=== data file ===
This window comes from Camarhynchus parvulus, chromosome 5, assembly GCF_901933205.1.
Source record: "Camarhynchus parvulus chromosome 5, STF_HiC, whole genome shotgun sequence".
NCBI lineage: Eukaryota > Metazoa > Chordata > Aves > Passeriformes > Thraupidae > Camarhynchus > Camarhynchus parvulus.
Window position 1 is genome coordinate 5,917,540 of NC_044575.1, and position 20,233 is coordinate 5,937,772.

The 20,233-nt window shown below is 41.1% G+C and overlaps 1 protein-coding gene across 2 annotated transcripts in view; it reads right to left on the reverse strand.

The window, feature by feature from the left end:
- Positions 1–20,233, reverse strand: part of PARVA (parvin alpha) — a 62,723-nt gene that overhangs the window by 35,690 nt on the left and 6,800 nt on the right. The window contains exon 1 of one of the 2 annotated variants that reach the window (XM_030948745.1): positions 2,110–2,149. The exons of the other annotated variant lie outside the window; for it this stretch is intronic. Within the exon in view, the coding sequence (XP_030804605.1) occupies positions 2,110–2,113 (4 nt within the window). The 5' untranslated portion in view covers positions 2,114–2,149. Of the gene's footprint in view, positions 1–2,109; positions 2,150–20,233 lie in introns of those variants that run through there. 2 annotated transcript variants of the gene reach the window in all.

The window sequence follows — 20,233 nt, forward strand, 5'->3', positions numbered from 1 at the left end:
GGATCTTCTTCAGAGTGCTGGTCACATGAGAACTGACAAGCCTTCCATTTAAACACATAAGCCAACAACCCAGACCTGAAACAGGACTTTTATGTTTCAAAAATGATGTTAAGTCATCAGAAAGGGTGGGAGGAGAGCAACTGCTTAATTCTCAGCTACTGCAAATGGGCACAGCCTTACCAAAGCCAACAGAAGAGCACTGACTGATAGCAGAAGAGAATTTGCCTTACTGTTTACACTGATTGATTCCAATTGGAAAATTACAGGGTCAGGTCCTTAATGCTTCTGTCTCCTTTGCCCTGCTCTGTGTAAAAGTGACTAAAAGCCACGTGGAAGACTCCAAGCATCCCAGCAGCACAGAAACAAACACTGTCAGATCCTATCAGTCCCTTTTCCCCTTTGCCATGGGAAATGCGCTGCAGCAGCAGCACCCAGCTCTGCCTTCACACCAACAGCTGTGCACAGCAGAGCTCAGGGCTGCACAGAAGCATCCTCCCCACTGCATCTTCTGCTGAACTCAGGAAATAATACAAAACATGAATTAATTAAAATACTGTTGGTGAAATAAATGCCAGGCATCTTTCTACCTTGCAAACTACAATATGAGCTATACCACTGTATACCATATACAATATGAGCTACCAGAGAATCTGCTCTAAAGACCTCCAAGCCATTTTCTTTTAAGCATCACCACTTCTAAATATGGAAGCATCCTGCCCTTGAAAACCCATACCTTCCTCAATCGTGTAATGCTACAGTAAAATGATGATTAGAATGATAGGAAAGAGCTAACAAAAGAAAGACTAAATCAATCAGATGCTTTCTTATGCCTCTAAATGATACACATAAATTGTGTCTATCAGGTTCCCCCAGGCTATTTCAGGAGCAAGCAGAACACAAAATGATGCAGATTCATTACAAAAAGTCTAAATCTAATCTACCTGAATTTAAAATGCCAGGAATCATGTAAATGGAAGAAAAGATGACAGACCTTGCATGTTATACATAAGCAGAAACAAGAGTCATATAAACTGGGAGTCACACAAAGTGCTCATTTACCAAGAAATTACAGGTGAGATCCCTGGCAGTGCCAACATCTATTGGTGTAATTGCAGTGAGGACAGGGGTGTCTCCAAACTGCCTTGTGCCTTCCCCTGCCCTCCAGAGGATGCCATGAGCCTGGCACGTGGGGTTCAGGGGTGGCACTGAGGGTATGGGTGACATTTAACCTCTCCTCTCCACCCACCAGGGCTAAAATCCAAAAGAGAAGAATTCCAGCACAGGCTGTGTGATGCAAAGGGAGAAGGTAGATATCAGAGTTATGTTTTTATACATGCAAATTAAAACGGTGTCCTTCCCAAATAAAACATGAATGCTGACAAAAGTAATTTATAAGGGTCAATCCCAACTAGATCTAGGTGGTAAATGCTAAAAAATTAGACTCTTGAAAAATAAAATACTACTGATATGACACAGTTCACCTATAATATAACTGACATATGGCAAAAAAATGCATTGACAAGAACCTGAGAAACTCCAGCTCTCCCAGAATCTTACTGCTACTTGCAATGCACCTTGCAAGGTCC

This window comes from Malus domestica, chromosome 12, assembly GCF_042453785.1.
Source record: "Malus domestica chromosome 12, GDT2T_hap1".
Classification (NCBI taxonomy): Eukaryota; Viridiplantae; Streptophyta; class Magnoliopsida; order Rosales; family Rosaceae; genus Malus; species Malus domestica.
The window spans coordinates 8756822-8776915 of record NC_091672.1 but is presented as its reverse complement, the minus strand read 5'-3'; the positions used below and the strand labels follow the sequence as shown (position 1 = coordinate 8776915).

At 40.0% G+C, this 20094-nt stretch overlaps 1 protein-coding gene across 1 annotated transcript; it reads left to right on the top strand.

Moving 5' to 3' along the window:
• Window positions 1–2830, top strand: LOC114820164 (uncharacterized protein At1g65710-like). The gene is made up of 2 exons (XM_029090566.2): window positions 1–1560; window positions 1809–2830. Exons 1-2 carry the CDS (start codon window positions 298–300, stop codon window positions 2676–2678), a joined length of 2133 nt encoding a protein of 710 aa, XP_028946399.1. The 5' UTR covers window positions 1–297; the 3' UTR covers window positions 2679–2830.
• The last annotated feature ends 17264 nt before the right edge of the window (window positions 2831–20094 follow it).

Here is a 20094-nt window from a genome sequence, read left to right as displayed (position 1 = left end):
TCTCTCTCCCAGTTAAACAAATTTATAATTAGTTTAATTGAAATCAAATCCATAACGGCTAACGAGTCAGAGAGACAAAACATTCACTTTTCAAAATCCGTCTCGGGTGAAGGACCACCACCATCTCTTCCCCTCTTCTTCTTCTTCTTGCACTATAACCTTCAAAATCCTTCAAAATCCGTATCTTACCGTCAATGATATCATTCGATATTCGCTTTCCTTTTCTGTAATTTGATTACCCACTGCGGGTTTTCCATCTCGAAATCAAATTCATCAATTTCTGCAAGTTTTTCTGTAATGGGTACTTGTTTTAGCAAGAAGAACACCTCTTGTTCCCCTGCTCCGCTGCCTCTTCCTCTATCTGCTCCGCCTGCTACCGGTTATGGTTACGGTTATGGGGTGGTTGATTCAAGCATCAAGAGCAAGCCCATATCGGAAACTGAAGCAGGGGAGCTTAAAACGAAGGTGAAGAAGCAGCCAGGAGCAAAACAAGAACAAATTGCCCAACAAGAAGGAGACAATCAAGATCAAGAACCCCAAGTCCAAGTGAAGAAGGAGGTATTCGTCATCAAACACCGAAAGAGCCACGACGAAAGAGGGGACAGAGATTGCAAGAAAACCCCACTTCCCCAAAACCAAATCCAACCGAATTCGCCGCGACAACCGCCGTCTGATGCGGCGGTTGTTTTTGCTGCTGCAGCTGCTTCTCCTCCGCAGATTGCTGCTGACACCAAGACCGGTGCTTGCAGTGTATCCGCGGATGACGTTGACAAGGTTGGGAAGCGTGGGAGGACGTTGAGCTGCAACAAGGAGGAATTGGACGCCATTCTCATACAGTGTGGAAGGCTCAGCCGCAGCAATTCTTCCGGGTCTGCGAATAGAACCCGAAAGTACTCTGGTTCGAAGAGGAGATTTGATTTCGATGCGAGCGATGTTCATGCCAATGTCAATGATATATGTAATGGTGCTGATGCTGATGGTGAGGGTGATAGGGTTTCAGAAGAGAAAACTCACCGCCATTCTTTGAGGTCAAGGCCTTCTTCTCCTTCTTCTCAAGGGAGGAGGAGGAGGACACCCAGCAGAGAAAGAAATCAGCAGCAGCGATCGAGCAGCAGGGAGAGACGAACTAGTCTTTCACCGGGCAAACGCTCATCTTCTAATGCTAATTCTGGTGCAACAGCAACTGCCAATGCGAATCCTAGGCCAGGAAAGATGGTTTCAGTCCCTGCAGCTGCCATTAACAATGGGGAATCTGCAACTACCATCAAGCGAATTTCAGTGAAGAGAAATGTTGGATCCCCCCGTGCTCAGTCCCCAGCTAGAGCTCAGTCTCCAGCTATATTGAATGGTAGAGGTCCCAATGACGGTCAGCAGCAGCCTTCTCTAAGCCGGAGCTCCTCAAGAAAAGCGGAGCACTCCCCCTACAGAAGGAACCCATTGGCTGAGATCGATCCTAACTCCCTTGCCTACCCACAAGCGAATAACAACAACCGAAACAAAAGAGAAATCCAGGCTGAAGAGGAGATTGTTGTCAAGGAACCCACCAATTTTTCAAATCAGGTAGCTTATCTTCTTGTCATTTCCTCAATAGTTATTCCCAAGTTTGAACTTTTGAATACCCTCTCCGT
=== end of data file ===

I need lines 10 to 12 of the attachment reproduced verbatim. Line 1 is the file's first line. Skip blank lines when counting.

This window comes from Malus domestica, chromosome 12, assembly GCF_042453785.1.
Source record: "Malus domestica chromosome 12, GDT2T_hap1".
Classification (NCBI taxonomy): Eukaryota; Viridiplantae; Streptophyta; class Magnoliopsida; order Rosales; family Rosaceae; genus Malus; species Malus domestica.